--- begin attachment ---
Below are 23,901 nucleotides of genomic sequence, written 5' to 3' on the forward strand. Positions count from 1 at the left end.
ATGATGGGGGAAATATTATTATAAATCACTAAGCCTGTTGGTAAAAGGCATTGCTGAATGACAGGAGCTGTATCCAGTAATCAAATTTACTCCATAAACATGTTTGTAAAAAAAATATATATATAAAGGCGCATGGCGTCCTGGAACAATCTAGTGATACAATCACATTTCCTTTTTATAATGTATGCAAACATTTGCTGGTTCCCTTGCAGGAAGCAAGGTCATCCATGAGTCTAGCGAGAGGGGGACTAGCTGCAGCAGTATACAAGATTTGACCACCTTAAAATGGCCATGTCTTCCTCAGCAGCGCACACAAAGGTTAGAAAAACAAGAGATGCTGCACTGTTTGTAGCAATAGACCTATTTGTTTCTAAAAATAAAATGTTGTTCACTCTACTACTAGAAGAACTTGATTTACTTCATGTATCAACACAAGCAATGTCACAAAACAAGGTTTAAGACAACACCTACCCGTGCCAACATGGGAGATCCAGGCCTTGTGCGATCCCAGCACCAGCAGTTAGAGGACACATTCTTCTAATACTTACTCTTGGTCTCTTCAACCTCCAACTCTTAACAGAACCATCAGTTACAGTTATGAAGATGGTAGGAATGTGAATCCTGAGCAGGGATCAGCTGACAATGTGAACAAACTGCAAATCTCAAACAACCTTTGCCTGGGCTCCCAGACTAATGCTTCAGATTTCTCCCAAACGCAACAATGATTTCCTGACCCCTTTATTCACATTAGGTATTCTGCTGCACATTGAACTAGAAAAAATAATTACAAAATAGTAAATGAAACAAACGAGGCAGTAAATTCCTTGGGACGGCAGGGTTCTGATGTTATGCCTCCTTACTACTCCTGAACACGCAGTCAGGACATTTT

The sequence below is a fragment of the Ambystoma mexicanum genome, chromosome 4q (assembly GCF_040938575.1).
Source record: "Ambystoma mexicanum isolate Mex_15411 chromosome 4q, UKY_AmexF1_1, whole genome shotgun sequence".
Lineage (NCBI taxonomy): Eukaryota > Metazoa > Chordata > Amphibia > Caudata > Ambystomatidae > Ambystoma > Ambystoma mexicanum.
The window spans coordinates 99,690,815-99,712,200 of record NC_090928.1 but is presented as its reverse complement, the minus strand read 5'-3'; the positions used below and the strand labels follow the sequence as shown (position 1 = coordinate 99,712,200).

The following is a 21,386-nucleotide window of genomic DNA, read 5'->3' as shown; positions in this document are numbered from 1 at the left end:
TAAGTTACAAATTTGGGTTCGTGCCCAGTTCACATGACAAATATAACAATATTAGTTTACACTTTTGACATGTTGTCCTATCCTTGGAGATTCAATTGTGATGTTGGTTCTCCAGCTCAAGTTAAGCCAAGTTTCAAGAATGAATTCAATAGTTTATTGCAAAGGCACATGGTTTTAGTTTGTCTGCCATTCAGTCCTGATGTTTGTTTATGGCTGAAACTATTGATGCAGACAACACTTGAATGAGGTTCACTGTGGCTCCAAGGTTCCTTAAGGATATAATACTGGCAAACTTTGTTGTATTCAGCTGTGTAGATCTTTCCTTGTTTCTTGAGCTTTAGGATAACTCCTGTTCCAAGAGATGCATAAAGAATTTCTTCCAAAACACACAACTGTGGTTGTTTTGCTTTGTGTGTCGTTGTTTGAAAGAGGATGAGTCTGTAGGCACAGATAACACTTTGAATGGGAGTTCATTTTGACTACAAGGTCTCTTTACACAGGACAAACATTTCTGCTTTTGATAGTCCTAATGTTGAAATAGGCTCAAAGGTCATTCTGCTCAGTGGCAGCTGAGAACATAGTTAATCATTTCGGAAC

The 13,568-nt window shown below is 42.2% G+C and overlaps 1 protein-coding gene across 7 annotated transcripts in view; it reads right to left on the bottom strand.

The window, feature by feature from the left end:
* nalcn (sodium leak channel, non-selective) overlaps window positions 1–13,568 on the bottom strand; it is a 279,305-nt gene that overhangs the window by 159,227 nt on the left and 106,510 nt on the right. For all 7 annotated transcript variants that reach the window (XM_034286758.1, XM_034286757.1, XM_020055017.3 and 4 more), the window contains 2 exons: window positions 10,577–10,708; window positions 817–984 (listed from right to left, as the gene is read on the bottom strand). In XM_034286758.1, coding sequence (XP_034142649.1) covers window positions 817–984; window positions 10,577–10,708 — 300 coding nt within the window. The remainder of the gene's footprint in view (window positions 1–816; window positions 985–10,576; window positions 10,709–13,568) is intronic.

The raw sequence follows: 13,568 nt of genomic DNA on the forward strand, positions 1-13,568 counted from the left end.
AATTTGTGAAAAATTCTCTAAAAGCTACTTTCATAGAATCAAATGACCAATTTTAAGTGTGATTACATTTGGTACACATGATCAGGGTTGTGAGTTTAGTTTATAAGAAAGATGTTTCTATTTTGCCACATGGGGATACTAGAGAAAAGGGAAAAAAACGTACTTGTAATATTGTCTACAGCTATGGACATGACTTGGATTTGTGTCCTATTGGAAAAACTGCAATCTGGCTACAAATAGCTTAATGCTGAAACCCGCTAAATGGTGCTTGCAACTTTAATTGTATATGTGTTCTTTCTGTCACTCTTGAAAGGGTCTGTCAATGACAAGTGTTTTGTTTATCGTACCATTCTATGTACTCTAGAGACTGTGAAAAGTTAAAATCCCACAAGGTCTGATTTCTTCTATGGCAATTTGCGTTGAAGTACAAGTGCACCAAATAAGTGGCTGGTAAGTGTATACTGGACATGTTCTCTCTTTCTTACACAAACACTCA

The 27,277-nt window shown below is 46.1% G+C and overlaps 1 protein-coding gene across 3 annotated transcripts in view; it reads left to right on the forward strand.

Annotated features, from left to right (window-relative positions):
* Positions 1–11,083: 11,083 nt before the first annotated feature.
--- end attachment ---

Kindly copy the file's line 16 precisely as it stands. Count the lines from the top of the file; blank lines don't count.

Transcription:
* Positions 1–11,083: 11,083 nt before the first annotated feature.